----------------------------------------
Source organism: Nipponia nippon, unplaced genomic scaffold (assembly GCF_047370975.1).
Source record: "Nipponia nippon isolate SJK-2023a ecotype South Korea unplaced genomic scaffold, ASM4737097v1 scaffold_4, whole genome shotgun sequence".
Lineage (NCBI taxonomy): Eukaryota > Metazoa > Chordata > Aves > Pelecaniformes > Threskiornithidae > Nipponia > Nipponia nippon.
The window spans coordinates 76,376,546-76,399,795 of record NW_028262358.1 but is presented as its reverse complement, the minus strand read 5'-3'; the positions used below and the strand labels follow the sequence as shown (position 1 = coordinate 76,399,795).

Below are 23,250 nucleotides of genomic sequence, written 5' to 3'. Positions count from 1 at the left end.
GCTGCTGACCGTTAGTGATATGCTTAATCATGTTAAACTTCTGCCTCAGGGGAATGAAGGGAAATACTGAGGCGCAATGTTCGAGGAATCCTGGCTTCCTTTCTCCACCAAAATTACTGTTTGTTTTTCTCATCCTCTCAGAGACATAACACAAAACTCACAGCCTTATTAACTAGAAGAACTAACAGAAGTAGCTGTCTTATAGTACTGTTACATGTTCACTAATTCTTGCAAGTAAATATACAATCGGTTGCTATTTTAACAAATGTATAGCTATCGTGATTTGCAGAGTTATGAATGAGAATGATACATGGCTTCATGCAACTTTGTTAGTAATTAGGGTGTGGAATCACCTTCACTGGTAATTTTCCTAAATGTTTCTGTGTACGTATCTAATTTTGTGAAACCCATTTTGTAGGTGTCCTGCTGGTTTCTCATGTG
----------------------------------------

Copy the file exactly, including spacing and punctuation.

Source organism: Nipponia nippon, unplaced genomic scaffold (assembly GCF_047370975.1).
Source record: "Nipponia nippon isolate SJK-2023a ecotype South Korea unplaced genomic scaffold, ASM4737097v1 scaffold_4, whole genome shotgun sequence".
Lineage (NCBI taxonomy): Eukaryota > Metazoa > Chordata > Aves > Pelecaniformes > Threskiornithidae > Nipponia > Nipponia nippon.
The window spans coordinates 76,376,546-76,399,795 of record NW_028262358.1 but is presented as its reverse complement, the minus strand read 5'-3'; the positions used below and the strand labels follow the sequence as shown (position 1 = coordinate 76,399,795).

Below are 23,250 nucleotides of genomic sequence, written 5' to 3'. Positions count from 1 at the left end.
GCTGCTGACCGTTAGTGATATGCTTAATCATGTTAAACTTCTGCCTCAGGGGAATGAAGGGAAATACTGAGGCGCAATGTTCGAGGAATCCTGGCTTCCTTTCTCCACCAAAATTACTGTTTGTTTTTCTCATCCTCTCAGAGACATAACACAAAACTCACAGCCTTATTAACTAGAAGAACTAACAGAAGTAGCTGTCTTATAGTACTGTTACATGTTCACTAATTCTTGCAAGTAAATATACAATCGGTTGCTATTTTAACAAATGTATAGCTATCGTGATTTGCAGAGTTATGAATGAGAATGATACATGGCTTCATGCAACTTTGTTAGTAATTAGGGTGTGGAATCACCTTCACTGGTAATTTTCCTAAATGTTTCTGTGTACGTATCTAATTTTGTGAAACCCATTTTGTAGGTGTCCTGCTGGTTTCTCATGTG